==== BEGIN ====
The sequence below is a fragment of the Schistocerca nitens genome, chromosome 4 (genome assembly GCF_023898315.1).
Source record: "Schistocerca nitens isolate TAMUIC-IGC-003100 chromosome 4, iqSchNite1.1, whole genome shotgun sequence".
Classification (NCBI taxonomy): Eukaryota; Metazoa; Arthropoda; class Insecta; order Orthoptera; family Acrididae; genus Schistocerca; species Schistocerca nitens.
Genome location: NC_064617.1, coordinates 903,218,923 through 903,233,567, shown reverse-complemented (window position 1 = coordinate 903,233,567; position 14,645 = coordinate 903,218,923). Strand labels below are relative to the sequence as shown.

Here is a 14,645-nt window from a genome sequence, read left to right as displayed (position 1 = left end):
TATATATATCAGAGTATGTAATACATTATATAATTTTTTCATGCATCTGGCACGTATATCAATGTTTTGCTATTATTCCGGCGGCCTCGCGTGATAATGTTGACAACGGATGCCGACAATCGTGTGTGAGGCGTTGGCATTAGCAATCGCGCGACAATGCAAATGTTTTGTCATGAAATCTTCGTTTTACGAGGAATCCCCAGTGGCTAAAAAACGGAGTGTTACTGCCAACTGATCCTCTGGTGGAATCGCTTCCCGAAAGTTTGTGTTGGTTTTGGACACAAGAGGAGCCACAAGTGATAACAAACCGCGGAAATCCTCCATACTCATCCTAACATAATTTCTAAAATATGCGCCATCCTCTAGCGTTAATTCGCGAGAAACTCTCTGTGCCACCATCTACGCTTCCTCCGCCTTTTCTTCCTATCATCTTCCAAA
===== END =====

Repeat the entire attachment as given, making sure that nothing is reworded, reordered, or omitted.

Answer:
The sequence below is a fragment of the Schistocerca nitens genome, chromosome 4 (genome assembly GCF_023898315.1).
Source record: "Schistocerca nitens isolate TAMUIC-IGC-003100 chromosome 4, iqSchNite1.1, whole genome shotgun sequence".
Classification (NCBI taxonomy): Eukaryota; Metazoa; Arthropoda; class Insecta; order Orthoptera; family Acrididae; genus Schistocerca; species Schistocerca nitens.
Genome location: NC_064617.1, coordinates 903,218,923 through 903,233,567, shown reverse-complemented (window position 1 = coordinate 903,233,567; position 14,645 = coordinate 903,218,923). Strand labels below are relative to the sequence as shown.

Here is a 14,645-nt window from a genome sequence, read left to right as displayed (position 1 = left end):
TATATATATCAGAGTATGTAATACATTATATAATTTTTTCATGCATCTGGCACGTATATCAATGTTTTGCTATTATTCCGGCGGCCTCGCGTGATAATGTTGACAACGGATGCCGACAATCGTGTGTGAGGCGTTGGCATTAGCAATCGCGCGACAATGCAAATGTTTTGTCATGAAATCTTCGTTTTACGAGGAATCCCCAGTGGCTAAAAAACGGAGTGTTACTGCCAACTGATCCTCTGGTGGAATCGCTTCCCGAAAGTTTGTGTTGGTTTTGGACACAAGAGGAGCCACAAGTGATAACAAACCGCGGAAATCCTCCATACTCATCCTAACATAATTTCTAAAATATGCGCCATCCTCTAGCGTTAATTCGCGAGAAACTCTCTGTGCCACCATCTACGCTTCCTCCGCCTTTTCTTCCTATCATCTTCCAAA